Standing Up for Racial Justice

By now you have all likely seen the horrific footage of George Floyd’s murder in Minneapolis. Gabriella and I are filled with grief and anger, as I imagine you are too. Adding to this pain is the fact that his murder is one of far too many similar deaths that continue to take place in America; disproportionally impacting Black people, Indigenous people, and all People of Color; sometimes referred to collectively as “BIPOC.”

The true levels of racial injustice in this country are far beyond the measures we can see; however, some light is beginning to shine on those dark places.

We stand in solidarity with Black, Indigenous, and all People of Color who are oppressed by systemic racism in our country and have been for generations. We stand in solidarity with those whose voices have been silenced by a system that is designed to benefit those in power. We are committed to being a part of the solution to this injustice. It is clear that this system has been in place for far too long and the need to create lasting change for true equality, true opportunity, and true expression of human rights must be realized in this moment.

We also want to acknowledge our own shortcomings. Over the years, we have worked to understand why our workshops are predominantly attended by White, middle class people. We have endeavored to learn what barriers are in place to Black, Indigenous, and all People of Color from attending our classes. I believe that we have not done enough to that end and we commit to working harder to make our workshops reflect the broad racial makeup of our communities.

Our hope is that you are already standing in solidarity with the Black, Indigenous, and People of Color communities. If you want to be part of the solution, but are not sure how to get involved, please consider the following calls to action as a starting place. I am in no way an expert. I continue to learn and to make mistakes along the way.

Calls to Action

  • Educate yourself. It’s too easy to stand on the sidelines and simply wish things to get better. Consider reading “So You Want to Talk About Race” by Ijeoma Oluo, “White Fragility” by Robin DiAngelo, or any of a large number of powerful books on the subject of race, inequality, and/or the systems that are in place to maintain the status quo.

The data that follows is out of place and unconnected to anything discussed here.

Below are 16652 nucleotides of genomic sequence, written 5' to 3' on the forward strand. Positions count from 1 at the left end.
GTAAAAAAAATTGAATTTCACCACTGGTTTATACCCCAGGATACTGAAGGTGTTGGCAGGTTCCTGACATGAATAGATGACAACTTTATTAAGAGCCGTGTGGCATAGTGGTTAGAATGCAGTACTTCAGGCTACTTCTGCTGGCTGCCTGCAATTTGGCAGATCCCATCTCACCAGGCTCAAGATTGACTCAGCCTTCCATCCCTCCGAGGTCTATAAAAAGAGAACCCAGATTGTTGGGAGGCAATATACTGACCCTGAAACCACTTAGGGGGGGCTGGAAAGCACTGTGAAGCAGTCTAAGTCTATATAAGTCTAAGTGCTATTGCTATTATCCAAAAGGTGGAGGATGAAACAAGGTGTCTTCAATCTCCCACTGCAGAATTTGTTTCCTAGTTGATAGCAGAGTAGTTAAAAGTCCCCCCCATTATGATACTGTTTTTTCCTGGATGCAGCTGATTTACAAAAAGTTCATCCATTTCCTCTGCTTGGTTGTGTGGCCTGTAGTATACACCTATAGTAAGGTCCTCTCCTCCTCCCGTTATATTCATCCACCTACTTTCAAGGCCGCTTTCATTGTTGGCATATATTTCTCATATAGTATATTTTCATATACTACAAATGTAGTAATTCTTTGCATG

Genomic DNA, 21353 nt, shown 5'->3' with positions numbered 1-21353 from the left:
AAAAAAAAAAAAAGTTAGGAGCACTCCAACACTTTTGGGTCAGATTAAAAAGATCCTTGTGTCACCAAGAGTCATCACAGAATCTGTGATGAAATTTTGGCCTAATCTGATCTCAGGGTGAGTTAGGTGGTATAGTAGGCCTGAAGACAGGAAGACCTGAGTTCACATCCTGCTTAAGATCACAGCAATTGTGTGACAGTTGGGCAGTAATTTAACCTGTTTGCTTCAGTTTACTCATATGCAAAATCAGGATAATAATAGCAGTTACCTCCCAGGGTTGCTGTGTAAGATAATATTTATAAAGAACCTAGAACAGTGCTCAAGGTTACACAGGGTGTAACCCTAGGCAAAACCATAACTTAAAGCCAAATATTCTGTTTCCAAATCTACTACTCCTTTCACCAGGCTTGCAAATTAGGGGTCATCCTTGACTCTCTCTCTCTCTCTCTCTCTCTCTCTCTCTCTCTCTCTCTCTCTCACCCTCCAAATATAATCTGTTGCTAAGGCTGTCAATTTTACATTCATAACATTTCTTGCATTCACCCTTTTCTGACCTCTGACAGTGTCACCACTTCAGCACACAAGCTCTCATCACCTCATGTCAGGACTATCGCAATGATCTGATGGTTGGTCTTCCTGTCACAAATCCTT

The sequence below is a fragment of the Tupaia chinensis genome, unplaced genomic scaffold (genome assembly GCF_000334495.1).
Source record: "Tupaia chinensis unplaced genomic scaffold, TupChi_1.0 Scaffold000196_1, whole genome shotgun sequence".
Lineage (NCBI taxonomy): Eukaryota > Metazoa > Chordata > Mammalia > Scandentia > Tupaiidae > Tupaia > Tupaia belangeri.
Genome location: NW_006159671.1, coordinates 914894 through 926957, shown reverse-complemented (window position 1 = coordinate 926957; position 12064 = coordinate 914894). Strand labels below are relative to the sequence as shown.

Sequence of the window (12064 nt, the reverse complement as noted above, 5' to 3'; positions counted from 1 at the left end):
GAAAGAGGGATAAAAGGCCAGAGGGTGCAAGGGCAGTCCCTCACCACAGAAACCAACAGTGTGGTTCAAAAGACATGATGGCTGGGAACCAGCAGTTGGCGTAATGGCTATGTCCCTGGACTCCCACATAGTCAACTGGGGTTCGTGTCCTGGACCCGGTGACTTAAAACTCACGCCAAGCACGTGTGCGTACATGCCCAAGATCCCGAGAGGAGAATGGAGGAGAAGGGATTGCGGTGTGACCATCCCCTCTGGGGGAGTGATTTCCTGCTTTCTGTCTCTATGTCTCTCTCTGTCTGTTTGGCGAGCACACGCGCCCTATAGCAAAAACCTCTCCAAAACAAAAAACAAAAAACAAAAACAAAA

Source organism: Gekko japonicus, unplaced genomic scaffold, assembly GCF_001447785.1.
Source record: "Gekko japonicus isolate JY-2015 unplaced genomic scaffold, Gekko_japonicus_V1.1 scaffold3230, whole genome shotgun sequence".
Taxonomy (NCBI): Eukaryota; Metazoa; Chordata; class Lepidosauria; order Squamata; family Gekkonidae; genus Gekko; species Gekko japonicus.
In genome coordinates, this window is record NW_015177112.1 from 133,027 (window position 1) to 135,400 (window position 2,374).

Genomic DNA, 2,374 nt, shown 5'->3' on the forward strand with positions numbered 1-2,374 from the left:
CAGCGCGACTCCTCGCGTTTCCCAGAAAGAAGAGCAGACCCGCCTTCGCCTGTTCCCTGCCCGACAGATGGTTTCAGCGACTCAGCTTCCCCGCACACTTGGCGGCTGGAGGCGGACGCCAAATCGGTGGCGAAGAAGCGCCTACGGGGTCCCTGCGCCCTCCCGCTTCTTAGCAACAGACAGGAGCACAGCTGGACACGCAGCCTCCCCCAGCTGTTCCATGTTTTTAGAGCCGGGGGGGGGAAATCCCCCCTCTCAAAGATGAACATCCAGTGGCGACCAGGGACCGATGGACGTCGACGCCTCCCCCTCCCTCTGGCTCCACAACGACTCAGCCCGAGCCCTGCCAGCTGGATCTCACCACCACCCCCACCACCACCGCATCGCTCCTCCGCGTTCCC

• Stand up in the face of racism. I often see or hear people make comments that are “slightly racist”, as if such a thing exists. A “slightly racist” comment is racist. Period. Call it out for what it is and don’t stand by in silence.
  • Have conversations about race; both with people of your own ethnicity and with those of other ethnicities, IF they are willing to engage with you on the topic. As a White person, I recognize that it is not the responsibility of anyone else to educate me nor is it the responsibility of a Person of Color to listen to me as I learn. It is MY job to listen to others and MY job to educate myself. If a Person of Color is open to having a conversation with me about race, I am in, but that is not something I should expect or require.
  • Support those who are fighting for change and racial justice. Consider donating to places like the Southern Poverty Law Center, Color of Change, The Bail Project, or any other organization that supports social justice.
  • Register to vote. Participate in local, state, and national elections. The importance of exercising your right to vote at every level of government cannot be overstated. Vote for local representatives like sheriffs, and court officials. Lift up state officials that represent your beliefs and the type of leadership you believe in. State officials also influence the way votes are counted via gerrymandering (something I personally think should be illegal, but that’s another topic), so voting for people you believe in is vital. Recognize that a vote at the national level is more than a vote for president or congress. The choices you make in national elections will be reflected in the Supreme Court for decades to come.

 

12 Responses to Standing Up for Racial Justice

  1. Avatar
    Warren Wed, June 3, 2020 at 12:03 pm #

    Hi Andrew,
    America has the ‘duty’ to elect officials that do indeed represent the direction toward equality and a real change in racial views.
    I totally agree with your stance and view that we all need to stand up for something right and just.
    We can indeed educate ourselves on what the real facts are not the convenient lies that are still being put in class rooms.
    As a Canadian I know that things here are not so much different than south of the 49th.
    Warren

  2. Andrew Morrison
    Andrew Morrison Wed, June 3, 2020 at 2:02 pm #

    Thank you Warren. I appreciate your comment very much.

  3. Avatar
    Tammy Westbrook Wed, June 3, 2020 at 5:43 pm #